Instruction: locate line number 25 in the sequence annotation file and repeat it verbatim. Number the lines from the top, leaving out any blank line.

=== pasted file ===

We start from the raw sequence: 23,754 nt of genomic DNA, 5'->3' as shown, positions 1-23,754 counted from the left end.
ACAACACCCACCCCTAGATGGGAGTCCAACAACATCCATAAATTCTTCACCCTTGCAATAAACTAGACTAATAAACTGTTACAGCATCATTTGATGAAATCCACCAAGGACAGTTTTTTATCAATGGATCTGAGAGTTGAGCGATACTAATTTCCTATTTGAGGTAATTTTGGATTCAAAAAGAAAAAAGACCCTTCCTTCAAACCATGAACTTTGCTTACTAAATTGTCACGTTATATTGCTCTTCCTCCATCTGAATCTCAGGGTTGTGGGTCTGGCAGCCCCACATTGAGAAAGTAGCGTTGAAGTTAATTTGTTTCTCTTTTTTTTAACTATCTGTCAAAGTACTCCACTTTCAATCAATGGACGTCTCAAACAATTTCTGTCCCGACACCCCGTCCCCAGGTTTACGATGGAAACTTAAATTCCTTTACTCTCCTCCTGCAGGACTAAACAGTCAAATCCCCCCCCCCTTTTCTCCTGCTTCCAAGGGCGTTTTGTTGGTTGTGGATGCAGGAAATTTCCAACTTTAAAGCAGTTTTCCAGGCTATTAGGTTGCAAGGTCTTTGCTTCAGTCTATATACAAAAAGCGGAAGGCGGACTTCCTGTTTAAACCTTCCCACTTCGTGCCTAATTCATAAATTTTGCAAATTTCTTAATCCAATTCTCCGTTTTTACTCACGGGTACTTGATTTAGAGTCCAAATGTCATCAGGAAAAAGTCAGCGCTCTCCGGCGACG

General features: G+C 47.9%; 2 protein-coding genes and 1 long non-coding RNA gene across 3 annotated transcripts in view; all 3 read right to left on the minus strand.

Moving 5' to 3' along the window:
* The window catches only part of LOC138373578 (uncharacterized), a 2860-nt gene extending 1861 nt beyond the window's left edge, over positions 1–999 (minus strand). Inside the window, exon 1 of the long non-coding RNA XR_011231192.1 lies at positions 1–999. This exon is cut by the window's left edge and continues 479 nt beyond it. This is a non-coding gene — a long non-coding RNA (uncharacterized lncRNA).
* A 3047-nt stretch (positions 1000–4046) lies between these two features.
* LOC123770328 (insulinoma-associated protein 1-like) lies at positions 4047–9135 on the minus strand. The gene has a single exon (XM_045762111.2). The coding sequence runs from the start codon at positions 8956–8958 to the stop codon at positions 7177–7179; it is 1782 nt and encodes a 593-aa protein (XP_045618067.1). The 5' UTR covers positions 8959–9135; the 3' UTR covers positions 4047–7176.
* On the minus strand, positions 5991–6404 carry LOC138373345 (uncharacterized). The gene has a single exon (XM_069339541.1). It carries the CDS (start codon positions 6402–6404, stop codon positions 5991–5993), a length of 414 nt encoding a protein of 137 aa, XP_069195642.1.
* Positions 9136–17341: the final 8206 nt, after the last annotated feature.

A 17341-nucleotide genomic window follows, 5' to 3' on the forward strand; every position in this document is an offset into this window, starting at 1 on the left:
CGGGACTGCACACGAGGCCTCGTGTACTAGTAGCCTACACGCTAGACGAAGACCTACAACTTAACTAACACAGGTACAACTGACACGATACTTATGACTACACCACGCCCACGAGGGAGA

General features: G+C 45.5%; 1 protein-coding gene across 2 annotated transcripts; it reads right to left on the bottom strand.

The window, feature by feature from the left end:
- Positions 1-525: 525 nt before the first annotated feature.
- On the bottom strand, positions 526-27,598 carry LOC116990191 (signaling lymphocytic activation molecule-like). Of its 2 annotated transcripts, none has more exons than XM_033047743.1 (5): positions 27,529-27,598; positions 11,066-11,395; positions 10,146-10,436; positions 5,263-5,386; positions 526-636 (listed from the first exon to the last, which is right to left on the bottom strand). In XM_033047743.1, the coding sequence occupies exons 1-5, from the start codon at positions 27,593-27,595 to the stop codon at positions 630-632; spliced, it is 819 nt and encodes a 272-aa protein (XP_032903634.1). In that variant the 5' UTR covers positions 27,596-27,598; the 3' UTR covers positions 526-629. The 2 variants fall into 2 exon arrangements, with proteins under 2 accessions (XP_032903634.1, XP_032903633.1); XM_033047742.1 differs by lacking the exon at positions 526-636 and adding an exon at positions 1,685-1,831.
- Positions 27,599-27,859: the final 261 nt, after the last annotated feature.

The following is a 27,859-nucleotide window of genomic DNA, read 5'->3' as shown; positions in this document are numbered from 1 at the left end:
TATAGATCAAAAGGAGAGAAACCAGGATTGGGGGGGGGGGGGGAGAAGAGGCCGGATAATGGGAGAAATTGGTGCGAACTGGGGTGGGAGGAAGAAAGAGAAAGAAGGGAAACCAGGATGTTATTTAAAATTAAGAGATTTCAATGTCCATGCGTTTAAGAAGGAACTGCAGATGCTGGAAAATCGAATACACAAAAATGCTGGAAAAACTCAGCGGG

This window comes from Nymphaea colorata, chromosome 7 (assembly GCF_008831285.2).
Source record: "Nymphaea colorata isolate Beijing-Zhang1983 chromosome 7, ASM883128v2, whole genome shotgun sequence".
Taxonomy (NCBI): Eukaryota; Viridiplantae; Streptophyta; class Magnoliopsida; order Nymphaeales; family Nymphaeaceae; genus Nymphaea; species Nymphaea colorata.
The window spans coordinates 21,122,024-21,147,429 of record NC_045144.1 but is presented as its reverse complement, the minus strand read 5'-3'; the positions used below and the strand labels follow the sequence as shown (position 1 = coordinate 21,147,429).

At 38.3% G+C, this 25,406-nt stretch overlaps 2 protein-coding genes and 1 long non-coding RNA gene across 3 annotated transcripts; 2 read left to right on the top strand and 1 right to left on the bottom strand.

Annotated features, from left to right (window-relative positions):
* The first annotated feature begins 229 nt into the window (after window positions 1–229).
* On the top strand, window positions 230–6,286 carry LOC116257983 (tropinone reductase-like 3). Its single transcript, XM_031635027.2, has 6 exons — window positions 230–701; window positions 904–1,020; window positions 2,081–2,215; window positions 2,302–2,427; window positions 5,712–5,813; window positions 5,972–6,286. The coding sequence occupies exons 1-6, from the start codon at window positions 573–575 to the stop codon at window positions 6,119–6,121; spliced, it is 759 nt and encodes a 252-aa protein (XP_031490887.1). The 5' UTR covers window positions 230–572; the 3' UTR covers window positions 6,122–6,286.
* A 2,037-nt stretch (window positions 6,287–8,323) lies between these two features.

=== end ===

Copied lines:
* The first annotated feature begins 229 nt into the window (after window positions 1–229).